Ironically, the structure of scientific management is exactly what a lot of organizations are seeking in a KM strategy largely because it's familiar and comfortable to them; it's easier to bend KM around what they know, than to explore new (untried, risky, possibly flawed) ways of thinking and doing business. Going back to Roger Martin's eye opening article on making design work, Tough Love - what I still believe is the new guide for understanding how to make make KM work - the reason "why most executives prefer the known to the unknown...it's a lot easier and safer to run a billion-dollar business than it is to invent one." Amen brother. Cogs don't innovate, people do.
I told ya, don't get me started on Taylorism.
Anyway, now that I'm worried Peter Drucker wouldn't come to my dinner party (if I could invite anyone who ever lived....everybody has a list like that, right?), I was, as I wrote earlier, initially intrigued and humored by the discussion, but then I started getting pissy.
First, there was Lambe's comment about the "lack of a coherent practice community". A couple of months ago I blogged about the need for KM certification, KM-specific continuing ed programs, and the establishment of an oversight board to develop generally accepted KM standards/practices. When I set out to get feedback on this idea from various practitioners, I received a dressing down of my own. I was utterly shocked by the vehemence of the responses (against the idea) and yet, I've been hard-pressed to find strong communities of practice that have been successful at organizing their own knowledge resources (that's called irony...you know, because some of us get paid to create CoP's for a living). Rather, I tend to find pockets of like-minded folks who work in the same industry (or for the same employer) who more or less bitch-and-moan/sympathize/commiserate with one another over their trials and tribulations (not unlike the ladies of Sex & The City, though probably less fashionably).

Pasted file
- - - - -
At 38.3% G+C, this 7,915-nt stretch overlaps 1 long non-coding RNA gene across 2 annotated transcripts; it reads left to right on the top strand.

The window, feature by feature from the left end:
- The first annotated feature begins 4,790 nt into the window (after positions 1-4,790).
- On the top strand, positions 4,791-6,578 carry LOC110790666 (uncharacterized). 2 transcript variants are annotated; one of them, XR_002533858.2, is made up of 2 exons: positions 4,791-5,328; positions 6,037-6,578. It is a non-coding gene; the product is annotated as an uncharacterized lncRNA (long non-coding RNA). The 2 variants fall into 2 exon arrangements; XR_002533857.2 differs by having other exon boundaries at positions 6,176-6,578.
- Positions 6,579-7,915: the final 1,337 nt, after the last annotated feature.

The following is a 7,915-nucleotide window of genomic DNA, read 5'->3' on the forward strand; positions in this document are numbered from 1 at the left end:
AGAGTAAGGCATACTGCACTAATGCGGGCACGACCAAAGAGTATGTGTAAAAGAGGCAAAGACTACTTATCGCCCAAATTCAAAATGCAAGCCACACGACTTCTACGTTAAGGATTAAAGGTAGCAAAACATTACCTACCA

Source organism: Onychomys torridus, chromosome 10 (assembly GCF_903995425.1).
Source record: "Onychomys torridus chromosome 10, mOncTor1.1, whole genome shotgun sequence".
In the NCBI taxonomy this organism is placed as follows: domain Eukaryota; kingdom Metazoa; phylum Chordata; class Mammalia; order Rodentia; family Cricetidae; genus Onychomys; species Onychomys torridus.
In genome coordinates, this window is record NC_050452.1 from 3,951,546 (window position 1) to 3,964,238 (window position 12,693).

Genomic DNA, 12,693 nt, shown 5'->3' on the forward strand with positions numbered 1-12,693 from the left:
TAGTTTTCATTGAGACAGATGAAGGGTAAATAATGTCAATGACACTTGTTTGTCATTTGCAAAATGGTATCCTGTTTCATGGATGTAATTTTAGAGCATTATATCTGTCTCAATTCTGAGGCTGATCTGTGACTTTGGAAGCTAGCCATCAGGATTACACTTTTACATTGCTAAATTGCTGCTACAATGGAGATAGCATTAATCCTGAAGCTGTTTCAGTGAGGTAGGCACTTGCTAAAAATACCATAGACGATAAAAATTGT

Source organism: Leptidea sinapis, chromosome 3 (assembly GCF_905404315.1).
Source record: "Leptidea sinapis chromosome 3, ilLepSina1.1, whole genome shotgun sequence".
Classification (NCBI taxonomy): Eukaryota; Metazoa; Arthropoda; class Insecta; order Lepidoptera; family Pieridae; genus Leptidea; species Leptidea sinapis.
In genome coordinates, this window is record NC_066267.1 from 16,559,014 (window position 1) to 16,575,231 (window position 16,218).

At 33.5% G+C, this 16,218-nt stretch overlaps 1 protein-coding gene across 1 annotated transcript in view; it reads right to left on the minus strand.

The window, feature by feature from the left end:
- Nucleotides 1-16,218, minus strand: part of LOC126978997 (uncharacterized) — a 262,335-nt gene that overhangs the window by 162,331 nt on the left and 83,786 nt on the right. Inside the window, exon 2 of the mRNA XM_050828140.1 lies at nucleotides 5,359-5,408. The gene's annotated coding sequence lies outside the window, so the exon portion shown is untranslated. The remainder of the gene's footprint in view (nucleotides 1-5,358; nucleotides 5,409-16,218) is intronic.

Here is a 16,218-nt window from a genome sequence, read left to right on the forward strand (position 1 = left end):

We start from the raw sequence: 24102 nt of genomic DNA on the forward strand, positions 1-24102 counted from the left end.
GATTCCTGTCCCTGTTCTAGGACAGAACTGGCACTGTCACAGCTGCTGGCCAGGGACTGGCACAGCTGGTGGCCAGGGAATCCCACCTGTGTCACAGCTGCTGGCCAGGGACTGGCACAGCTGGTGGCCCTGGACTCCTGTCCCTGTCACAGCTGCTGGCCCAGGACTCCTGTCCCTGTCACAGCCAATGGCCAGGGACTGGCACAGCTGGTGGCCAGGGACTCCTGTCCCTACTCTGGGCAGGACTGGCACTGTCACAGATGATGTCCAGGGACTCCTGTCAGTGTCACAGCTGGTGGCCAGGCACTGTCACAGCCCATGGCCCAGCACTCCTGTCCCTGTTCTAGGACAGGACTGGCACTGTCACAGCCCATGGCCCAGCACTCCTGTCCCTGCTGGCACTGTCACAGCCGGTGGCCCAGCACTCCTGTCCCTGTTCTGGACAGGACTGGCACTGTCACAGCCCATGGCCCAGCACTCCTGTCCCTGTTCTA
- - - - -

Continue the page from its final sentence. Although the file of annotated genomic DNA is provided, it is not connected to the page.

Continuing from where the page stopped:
The "lack of a coherent practice community" comment led to a comment about the average lifespan of a knowledge manager being 1-2 years. If you've read my blog posts about my frustration with staying inspired within the field then you should know that I'm not surprised by this at all. If someone like me, who's entire academic career and subsquent professional career has revolved around knowledge management; and I mean, entering directly into the field of knowledge management, not tangentially, has experienced burn-out within just a few years of graduation, it's not hard to imagine what other practitioners are feeling.